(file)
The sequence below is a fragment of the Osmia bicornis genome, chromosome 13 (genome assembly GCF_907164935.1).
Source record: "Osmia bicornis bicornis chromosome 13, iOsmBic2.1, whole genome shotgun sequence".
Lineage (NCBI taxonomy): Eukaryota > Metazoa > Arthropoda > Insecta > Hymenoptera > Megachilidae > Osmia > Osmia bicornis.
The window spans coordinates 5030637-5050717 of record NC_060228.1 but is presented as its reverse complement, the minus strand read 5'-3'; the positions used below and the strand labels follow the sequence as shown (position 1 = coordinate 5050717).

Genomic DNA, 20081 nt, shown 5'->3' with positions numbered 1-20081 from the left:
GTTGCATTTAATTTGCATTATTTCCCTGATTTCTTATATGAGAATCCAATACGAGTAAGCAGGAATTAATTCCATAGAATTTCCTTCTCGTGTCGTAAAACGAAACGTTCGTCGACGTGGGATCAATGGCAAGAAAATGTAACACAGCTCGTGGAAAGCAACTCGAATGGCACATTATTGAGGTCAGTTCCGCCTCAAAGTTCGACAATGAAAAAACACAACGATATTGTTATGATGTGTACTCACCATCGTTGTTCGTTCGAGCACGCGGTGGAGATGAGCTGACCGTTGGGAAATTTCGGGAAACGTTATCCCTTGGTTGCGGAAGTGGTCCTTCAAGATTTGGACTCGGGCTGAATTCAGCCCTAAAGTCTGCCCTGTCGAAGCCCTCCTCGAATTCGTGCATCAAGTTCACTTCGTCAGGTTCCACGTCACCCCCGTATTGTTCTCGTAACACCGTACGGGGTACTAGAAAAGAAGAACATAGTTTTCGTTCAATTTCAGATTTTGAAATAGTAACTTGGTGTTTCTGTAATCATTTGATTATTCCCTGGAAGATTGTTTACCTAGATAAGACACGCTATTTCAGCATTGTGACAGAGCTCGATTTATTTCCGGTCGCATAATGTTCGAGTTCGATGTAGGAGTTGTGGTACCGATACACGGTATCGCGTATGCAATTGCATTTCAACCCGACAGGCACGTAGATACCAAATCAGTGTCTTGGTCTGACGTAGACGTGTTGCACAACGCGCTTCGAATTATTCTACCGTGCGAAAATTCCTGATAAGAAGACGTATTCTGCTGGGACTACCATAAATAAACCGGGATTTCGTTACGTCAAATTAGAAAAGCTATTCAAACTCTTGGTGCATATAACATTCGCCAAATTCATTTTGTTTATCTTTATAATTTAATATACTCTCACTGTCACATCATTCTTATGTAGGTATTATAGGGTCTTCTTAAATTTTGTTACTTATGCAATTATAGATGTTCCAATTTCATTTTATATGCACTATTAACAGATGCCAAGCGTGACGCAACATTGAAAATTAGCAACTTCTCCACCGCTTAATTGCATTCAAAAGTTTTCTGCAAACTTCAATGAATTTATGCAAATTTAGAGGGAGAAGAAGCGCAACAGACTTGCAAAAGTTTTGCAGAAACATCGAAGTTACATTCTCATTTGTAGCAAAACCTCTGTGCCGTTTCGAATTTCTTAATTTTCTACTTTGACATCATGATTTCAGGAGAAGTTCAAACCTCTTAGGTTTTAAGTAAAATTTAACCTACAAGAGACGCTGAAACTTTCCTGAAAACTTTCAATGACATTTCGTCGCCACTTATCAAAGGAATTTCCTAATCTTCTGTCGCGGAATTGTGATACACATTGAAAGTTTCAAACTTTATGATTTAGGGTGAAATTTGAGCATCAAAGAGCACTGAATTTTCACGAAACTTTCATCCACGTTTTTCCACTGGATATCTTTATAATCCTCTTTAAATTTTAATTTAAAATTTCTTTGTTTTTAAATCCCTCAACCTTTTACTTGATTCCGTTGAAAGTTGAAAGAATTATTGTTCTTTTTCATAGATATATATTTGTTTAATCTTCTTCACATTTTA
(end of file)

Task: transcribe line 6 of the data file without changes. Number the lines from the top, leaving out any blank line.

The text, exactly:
GTTGCATTTAATTTGCATTATTTCCCTGATTTCTTATATGAGAATCCAATACGAGTAAGCAGGAATTAATTCCATAGAATTTCCTTCTCGTGTCGTAAAACGAAACGTTCGTCGACGTGGGATCAATGGCAAGAAAATGTAACACAGCTCGTGGAAAGCAACTCGAATGGCACATTATTGAGGTCAGTTCCGCCTCAAAGTTCGACAATGAAAAAACACAACGATATTGTTATGATGTGTACTCACCATCGTTGTTCGTTCGAGCACGCGGTGGAGATGAGCTGACCGTTGGGAAATTTCGGGAAACGTTATCCCTTGGTTGCGGAAGTGGTCCTTCAAGATTTGGACTCGGGCTGAATTCAGCCCTAAAGTCTGCCCTGTCGAAGCCCTCCTCGAATTCGTGCATCAAGTTCACTTCGTCAGGTTCCACGTCACCCCCGTATTGTTCTCGTAACACCGTACGGGGTACTAGAAAAGAAGAACATAGTTTTCGTTCAATTTCAGATTTTGAAATAGTAACTTGGTGTTTCTGTAATCATTTGATTATTCCCTGGAAGATTGTTTACCTAGATAAGACACGCTATTTCAGCATTGTGACAGAGCTCGATTTATTTCCGGTCGCATAATGTTCGAGTTCGATGTAGGAGTTGTGGTACCGATACACGGTATCGCGTATGCAATTGCATTTCAACCCGACAGGCACGTAGATACCAAATCAGTGTCTTGGTCTGACGTAGACGTGTTGCACAACGCGCTTCGAATTATTCTACCGTGCGAAAATTCCTGATAAGAAGACGTATTCTGCTGGGACTACCATAAATAAACCGGGATTTCGTTACGTCAAATTAGAAAAGCTATTCAAACTCTTGGTGCATATAACATTCGCCAAATTCATTTTGTTTATCTTTATAATTTAATATACTCTCACTGTCACATCATTCTTATGTAGGTATTATAGGGTCTTCTTAAATTTTGTTACTTATGCAATTATAGATGTTCCAATTTCATTTTATATGCACTATTAACAGATGCCAAGCGTGACGCAACATTGAAAATTAGCAACTTCTCCACCGCTTAATTGCATTCAAAAGTTTTCTGCAAACTTCAATGAATTTATGCAAATTTAGAGGGAGAAGAAGCGCAACAGACTTGCAAAAGTTTTGCAGAAACATCGAAGTTACATTCTCATTTGTAGCAAAACCTCTGTGCCGTTTCGAATTTCTTAATTTTCTACTTTGACATCATGATTTCAGGAGAAGTTCAAACCTCTTAGGTTTTAAGTAAAATTTAACCTACAAGAGACGCTGAAACTTTCCTGAAAACTTTCAATGACATTTCGTCGCCACTTATCAAAGGAATTTCCTAATCTTCTGTCGCGGAATTGTGATACACATTGAAAGTTTCAAACTTTATGATTTAGGGTGAAATTTGAGCATCAAAGAGCACTGAATTTTCACGAAACTTTCATCCACGTTTTTCCACTGGATATCTTTATAATCCTCTTTAAATTTTAATTTAAAATTTCTTTGTTTTTAAATCCCTCAACCTTTTACTTGATTCCGTTGAAAGTTGAAAGAATTATTGTTCTTTTTCATAGATATATATTTGTTTAATCTTCTTCACATTTTA